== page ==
Tuesday is “Giving Tuesday,” an event created in 2012 as a push-back to the hyper-consumerism of Black Friday, Cyber Monday, and the holiday season in general. It comes hard on the heels of our national day of Thanksgiving, when we’re all supposed to reflect upon the things for which we’re most grateful.
Some people are feeling grateful that they’re managing despite serious money challenges. While they’d like to give to others, they might not feel financially able. Others are trying to live frugally to reach financial goals like rapid debt repayment, college savings, or entrepreneurship, and have to balance philanthropy with personal money philosophy.
No one should make charitable donations if it endangers their own household’s financial well-being. However, “giving” doesn’t necessarily mean cash. You can also donate durable goods, gifts of service or time, or maybe even literal gifts of yourself (more on that in a minute).
And if you’re in a position to itemize your taxes? Get your donations together now, instead of joining a long line of cars outside the Salvation Army drop-off center the afternoon of Dec. 31.
Here are some ways to give back without going broke.
(Affordable) Gifts of Cash
Maybe giving loads of cash isn’t possible right now. But you might be able to find money in the budget with tips like:
1. Found Coin Challenge: The quarter in the soft drink change return, or the dime you see on the sidewalk? Pick it up, all of it, and save it in a jar for a while. When you get a decent amount then you can drop it in a fund-raising can, the Salvation Army kettle, the donation plate at your house of worship, or anywhere you can think of that needs it. You could also deposit it in your bank account and make a donation by check or credit card. Or run it through the CoinStar machine and opt for an e-gift card (no fee), then use it to buy something to donate to charity.
2. Spare Change Challenge: This is like the Found Coin Challenge, except the specie will come from you. Every night put all the coins from your pocket or wallet into a jar. After a while you’ll have enough money to do some good.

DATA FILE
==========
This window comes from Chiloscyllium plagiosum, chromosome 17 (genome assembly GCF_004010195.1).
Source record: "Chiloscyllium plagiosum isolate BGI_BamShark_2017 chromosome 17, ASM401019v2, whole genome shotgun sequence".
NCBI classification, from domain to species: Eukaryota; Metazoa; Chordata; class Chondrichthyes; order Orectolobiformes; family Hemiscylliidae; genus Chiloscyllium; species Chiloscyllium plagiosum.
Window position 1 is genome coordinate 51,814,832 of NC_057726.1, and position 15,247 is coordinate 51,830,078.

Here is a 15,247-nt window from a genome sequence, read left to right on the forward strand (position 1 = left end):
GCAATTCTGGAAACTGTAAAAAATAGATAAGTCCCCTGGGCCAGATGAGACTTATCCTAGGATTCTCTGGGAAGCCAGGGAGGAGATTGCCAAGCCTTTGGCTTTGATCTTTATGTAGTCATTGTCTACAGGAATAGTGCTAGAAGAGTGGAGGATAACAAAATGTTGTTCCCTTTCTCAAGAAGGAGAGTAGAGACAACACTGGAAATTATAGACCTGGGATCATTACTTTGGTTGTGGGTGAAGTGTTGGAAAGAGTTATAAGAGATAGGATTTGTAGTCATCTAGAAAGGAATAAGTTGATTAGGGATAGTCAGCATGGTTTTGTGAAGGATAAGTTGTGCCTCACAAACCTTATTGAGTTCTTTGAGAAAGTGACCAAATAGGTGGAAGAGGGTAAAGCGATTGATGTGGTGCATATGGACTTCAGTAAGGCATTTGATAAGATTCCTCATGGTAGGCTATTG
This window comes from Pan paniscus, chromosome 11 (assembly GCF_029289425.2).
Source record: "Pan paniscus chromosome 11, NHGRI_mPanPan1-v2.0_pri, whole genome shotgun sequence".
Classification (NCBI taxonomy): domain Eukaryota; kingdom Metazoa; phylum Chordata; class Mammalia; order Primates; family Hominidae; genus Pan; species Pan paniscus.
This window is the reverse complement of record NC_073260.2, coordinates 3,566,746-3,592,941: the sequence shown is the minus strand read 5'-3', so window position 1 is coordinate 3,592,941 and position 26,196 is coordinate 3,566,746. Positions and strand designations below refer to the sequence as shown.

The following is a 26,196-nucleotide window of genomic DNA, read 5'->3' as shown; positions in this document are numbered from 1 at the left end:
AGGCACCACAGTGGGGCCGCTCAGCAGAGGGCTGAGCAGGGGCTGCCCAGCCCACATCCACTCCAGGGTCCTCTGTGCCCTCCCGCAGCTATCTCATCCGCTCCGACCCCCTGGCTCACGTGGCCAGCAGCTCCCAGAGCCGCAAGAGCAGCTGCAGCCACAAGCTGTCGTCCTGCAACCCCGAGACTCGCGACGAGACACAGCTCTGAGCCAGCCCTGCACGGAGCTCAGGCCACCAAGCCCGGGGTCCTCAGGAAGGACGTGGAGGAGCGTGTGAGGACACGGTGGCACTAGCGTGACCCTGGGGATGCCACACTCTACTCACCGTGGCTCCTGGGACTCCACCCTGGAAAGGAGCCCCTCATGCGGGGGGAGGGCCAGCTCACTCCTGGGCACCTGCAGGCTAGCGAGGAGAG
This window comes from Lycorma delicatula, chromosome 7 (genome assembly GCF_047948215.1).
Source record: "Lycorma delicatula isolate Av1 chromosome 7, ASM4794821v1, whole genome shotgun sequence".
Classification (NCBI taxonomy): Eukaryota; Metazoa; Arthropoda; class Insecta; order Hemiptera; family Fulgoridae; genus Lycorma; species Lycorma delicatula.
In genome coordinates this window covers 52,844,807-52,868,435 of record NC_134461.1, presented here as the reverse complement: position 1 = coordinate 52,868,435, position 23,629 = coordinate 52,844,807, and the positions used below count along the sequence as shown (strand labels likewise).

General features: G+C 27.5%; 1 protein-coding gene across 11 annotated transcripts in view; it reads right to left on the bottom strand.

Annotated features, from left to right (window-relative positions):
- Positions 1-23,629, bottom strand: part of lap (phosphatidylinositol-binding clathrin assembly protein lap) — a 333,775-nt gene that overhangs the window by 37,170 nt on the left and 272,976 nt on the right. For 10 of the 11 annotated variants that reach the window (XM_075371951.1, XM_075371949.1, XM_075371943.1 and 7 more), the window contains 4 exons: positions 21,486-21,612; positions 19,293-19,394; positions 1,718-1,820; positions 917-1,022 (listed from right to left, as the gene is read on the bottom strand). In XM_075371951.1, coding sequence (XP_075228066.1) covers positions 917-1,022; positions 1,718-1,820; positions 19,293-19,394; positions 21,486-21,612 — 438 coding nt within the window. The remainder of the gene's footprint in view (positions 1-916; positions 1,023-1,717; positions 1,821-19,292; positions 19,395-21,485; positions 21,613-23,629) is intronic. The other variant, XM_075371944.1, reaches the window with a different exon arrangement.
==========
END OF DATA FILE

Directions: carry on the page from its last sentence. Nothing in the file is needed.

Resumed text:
3. Do without: Every now and then, do without something that isn’t strictly necessary: a pizza, a movie, a new T-shirt even though you already have a dresser full of the things. Put the money you would have spent toward a charity or some other pet project.
4. Cash in for gift cards: Whether you’re in a rewards program like MyPoints or Swagbucks or have a rewards credit card that allows you to redeem points for gift cards, these bits of plastic can have a nice impact. Get some Amazon gift cards and have paper products or diapers delivered to a family shelter. Cash in for drugstore scrip and buy toiletries to donate to Covenant House. Some Target or Walmart cards could purchase crafts supplies for the Boys and Girls Club afterschool program. If there’s a no-kill animal shelter in your area, use free pet-store gift cards to buy grooming supplies, cat litter, and other needed items. And so on.
5. Get free PayPal. The Swagbucks program offers PayPal as an option along with those gift cards. Cash in and use the money to do some good.
Gifts of Time
6. Big Brothers/Big Sisters: This is a huge time commitment, but the rewards are immense as well. Imagine changing a kid’s life forever for the better.
7. Scouting and 4-H: Also a huge time commitment, also a potential life-changer.
8. Volunteer at a hospital: That could entail being one of the “pink ladies” pushing around a cart full of magazines. But you might also be asked to give directions to visitors, tidy up a common area, rock drug-addicted babies – the possibilities vary from hospital to hospital, but the sense of accomplishment is pretty much universal.